Yegparian: Gaza, Israel, Turkey, and We

Israel screwed up in its response to the ships attempting to break its blockade of Gaza. Anything it might have gained by preventing the entry of material it chooses to exclude from Gaza is far outweighed by the international opprobrium it has garnered. But this is not at issue except by extreme spinners of pro-Israel policy. What’s more interesting for Armenians is Turkey’s role and position in all of this, and what doors are open to us as a result.

Certainly, no one doubts that Turkey’s, and its ruling AK Party’s, involvement in all this is nothing but a cynical, Machiavellian, realpolitik ploy in its devilishly competent Foreign Minister’s bag of tricks to expand the genocidal state’s international stature, and particularly among the peoples and states of the Arab and Muslim worlds. The Turkish group cooperating with the efforts may also have connections to unsavory outfits, but more on this if and when I can get details. I’m told it was very well organized and funded, and delivered the biggest ship in the relief flotilla, which suggests the possibility of state involvement. It was also the ship on which the violence occurred.

Erdogan’s and Davutoglu’s statements have received wide coverage. Clearly, this is part of their neo-Ottomanist efforts to become a player in the Islamic world, much of which shuns Turkey for the brutality and misrule heaped upon fellow Muslims under Ottoman rule and Kemalism’s anti-Islamic bent. Official Ankara seems to be making the calculation that there’s more to be gained by clashing with Israel than further developing a decades-long positive relationship.

Among the fruits of the positive relationship has been help in the halls of U.S. power, fighting passage of the genocide resolution, and other anti-Armenian efforts emanating from Azerbaijan and Turkey. The question is, after the last few incidents, are those Jewish lobby elements in the U.S. that have worked against us (and even against their more right-minded and conscience-driven colleagues) ready to come around? Do they see yet that there’s no long-term benefit to supporting a genocide-denying state? Are they irate enough to downgrade or sever the relationship? It seems to me this is a very opportune moment for our efforts in the U.S. It’s time for some renewed outreach.

Simultaneously, our colleagues in the Middle East should be conveying to their governments how untrustworthy, back-stabbing, and cynical Turkey’s recent ploys demonstrate it to be. On the non-diaspora front, Armenia’s government should be playing up similar themes with their negotiating partners, whether the issue is economics, Artsakh, or actual relations with Turkey.

But this is all short-term gain. If Turkey’s efforts bear fruit, then we will have serious problems in the long term. Remember where Armenia is situated. If Turkey pulls Iran into its orbit, it’s a problem. If the Arab countries become enamored of Turkey’s pseudo-heroics, our communities in there may become constrained. They may even get some traction in Europe with their faux-humanitarianism. It is imperative and timely to publicize the irony (and the underlying temerity) of Turkish comments about occupation (think Armenia and Kurdistan) and human rights abuses (think coddling Darfur’s butcher, abuse of its own minorities, massacres, etc.).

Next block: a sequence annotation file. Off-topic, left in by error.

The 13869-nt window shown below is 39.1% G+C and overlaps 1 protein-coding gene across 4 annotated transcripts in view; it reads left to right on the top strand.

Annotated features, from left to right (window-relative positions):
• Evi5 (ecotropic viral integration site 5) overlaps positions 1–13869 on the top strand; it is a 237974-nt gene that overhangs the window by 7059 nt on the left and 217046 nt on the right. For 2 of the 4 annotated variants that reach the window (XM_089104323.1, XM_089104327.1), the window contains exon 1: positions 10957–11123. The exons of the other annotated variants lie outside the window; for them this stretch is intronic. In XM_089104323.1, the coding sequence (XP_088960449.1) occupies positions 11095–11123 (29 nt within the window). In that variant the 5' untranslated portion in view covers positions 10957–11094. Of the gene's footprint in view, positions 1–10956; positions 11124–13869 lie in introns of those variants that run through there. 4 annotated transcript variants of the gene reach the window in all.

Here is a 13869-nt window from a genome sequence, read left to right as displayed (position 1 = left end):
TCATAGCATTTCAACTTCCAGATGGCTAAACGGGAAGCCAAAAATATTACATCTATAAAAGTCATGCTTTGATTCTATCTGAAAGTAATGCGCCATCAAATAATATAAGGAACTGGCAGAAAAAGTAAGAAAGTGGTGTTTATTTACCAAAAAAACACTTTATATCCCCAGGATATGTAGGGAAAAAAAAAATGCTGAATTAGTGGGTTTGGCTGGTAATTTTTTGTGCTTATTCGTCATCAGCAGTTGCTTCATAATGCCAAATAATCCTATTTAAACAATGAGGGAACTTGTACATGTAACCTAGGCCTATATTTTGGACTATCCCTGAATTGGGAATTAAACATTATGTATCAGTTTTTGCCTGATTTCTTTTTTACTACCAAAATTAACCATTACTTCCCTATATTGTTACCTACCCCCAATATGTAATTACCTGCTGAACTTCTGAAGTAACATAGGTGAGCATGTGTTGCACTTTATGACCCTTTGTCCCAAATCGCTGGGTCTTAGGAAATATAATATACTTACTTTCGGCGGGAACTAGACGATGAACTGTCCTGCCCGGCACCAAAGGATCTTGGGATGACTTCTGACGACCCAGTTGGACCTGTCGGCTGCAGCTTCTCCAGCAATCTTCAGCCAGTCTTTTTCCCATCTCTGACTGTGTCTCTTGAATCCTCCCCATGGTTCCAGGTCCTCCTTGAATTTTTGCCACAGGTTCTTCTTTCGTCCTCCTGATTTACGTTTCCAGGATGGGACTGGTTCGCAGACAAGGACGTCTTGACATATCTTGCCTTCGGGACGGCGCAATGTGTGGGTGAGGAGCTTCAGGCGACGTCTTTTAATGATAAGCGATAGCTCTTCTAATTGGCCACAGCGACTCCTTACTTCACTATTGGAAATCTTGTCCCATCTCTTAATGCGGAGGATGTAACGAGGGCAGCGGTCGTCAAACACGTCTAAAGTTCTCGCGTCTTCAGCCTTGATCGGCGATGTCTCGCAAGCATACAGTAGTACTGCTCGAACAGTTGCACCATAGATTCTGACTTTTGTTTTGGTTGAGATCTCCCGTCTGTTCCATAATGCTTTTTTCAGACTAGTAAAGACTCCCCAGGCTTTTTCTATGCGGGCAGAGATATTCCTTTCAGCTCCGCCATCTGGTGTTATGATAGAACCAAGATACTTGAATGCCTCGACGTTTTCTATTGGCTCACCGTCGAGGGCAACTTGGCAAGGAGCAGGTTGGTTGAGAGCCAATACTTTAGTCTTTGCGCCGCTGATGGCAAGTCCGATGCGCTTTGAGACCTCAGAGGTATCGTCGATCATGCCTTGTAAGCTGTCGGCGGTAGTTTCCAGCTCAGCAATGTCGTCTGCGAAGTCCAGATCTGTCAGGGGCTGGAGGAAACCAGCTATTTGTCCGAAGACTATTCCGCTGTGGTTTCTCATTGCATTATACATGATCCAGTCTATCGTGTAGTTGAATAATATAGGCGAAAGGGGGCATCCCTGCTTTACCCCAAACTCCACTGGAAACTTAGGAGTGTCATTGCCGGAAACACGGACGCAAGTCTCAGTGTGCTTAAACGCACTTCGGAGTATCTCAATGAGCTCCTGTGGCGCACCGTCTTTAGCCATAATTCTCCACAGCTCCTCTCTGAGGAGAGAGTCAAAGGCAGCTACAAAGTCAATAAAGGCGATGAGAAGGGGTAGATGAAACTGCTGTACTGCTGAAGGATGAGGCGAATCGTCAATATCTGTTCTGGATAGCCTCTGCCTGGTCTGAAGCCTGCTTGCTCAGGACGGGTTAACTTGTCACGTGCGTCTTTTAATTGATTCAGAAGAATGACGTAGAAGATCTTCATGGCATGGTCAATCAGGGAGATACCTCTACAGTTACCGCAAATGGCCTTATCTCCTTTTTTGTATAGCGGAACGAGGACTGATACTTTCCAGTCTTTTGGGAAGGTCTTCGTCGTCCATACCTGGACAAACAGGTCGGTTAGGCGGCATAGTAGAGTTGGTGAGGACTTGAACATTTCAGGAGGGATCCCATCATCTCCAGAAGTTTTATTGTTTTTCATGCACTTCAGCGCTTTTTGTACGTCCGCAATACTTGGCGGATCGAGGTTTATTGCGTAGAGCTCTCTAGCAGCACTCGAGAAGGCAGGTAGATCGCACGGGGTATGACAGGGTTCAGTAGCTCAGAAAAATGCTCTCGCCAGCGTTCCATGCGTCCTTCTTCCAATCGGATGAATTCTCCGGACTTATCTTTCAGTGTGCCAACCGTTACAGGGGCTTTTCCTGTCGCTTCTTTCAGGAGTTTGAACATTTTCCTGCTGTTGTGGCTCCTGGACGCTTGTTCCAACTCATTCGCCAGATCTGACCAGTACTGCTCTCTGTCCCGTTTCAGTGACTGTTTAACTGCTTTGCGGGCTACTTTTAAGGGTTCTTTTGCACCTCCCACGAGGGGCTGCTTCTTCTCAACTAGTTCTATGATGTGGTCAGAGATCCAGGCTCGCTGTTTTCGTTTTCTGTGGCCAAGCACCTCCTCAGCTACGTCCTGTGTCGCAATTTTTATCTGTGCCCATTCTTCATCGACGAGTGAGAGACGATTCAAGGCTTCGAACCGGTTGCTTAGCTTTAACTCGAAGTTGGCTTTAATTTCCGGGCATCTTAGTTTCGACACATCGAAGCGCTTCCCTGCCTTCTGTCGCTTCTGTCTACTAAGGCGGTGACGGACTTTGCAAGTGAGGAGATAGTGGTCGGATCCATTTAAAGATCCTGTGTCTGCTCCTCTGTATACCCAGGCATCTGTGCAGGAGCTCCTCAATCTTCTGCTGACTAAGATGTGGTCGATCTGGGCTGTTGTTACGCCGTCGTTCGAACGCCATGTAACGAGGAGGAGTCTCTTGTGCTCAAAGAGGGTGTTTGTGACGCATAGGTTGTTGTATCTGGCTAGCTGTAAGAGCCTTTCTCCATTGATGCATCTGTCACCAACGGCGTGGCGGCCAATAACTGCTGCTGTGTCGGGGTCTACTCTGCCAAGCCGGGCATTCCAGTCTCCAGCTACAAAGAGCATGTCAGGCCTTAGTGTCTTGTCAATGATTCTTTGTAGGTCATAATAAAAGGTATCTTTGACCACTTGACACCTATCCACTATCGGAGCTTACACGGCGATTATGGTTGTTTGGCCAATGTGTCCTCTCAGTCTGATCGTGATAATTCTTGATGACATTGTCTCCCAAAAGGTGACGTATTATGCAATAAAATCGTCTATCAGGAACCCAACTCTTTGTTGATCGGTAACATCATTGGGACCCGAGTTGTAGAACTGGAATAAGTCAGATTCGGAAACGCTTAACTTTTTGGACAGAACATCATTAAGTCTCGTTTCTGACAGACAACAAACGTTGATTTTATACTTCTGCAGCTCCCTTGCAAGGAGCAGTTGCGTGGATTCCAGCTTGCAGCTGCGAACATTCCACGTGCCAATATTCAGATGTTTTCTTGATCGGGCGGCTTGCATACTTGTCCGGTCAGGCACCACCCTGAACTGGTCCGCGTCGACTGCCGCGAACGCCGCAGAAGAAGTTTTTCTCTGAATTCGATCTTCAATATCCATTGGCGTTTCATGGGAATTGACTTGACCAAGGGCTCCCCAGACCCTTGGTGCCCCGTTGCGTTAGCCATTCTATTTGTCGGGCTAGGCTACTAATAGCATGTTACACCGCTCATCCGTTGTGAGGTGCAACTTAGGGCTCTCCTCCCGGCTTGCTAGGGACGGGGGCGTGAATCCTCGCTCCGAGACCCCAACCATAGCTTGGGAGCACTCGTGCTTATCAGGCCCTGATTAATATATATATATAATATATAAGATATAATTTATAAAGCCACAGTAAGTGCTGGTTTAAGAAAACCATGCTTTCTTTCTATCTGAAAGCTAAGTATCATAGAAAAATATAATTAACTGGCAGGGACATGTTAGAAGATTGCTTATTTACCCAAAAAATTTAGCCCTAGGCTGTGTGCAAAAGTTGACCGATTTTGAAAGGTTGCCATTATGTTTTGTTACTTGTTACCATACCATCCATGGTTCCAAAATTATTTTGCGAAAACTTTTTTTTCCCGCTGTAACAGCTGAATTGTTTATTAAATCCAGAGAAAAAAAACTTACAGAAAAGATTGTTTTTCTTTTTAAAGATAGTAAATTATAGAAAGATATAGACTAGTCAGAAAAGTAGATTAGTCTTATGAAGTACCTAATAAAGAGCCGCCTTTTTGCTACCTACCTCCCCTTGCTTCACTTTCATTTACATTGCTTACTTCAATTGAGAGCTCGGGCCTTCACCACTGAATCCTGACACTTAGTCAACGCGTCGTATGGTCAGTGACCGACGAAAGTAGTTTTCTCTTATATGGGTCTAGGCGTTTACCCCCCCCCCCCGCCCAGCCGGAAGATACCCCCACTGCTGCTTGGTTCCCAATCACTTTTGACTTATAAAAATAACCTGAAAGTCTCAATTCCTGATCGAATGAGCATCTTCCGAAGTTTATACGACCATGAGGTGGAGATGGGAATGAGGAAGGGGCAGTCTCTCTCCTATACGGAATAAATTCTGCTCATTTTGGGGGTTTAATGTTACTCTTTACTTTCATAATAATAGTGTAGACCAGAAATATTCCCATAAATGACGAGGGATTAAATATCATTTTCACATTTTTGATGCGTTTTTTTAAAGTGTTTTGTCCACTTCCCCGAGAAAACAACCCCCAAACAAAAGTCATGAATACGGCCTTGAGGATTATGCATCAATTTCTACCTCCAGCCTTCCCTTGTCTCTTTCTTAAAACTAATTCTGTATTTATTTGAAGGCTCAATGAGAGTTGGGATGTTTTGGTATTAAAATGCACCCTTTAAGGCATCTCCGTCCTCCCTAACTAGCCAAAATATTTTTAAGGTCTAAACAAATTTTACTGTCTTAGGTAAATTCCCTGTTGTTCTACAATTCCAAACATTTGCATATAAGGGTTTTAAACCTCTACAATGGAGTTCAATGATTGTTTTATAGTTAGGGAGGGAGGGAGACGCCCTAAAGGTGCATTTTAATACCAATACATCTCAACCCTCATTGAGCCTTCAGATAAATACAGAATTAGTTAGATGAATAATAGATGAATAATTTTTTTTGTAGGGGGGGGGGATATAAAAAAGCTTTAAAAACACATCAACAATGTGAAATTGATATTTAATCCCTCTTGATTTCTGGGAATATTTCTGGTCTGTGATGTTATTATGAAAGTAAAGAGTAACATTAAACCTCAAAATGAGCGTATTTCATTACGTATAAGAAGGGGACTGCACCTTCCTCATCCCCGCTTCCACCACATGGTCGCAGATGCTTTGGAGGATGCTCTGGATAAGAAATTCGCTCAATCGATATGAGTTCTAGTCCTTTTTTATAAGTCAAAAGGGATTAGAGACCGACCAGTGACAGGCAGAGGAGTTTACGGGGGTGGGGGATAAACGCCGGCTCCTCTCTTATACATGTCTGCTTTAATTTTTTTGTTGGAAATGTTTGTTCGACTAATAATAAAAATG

We have to play very hard. For the last three centuries, the Ottoman Empire/Turkey has survived through very skillful diplomacy, playing off against one another powers far greater than it, using Asia Minor’s pivotal geography. They’re using our lands to our, and the world’s, detriment. Since we’ve been deprived of statehood for all but the last century or so (and a very shaky, mostly Soviet-subservient statehood at that) we don’t have the same depth of diplomatic/political history, experience, skills, and culture to draw on. But this is a perfect time to learn by doing and pushing to the edge. There’s not much to be lost, but tremendous potential for gain.

I hope we, the diaspora and Armenia’s government (especially after the protocols fiasco), are up to the challenge. Let’s expose Turkey for the fraud that it is.


Garen Yegparian

Asbarez Columnist
Garen Yegparian is a fat, bald guy who has too much to say and do for his own good. So, you know he loves mouthing off weekly about anything he damn well pleases to write about that he can remotely tie in to things Armenian. He's got a checkered past: principal of an Armenian school, project manager on a housing development, ANC-WR Executive Director, AYF Field worker (again on the left coast), Operations Director for a telecom startup, and a City of LA employee most recently (in three different departments so far). Plus, he's got delusions of breaking into electoral politics, meanwhile participating in other aspects of it and making sure to stay in trouble. His is a weekly column that appears originally in Asbarez, but has been republished to the Armenian Weekly for many years.

Latest posts by Garen Yegparian (see all)

1 Comment

  1. I hope we, the diaspora and Armenia’s government (especially after the protocols fiasco), are up to the challenge. Let’s expose Turkey for the fraud that it is.

    We should exactly what is says above… it is definintely time to expose them bastards (Turkish govt)…


Leave a Reply

Your email address will not be published.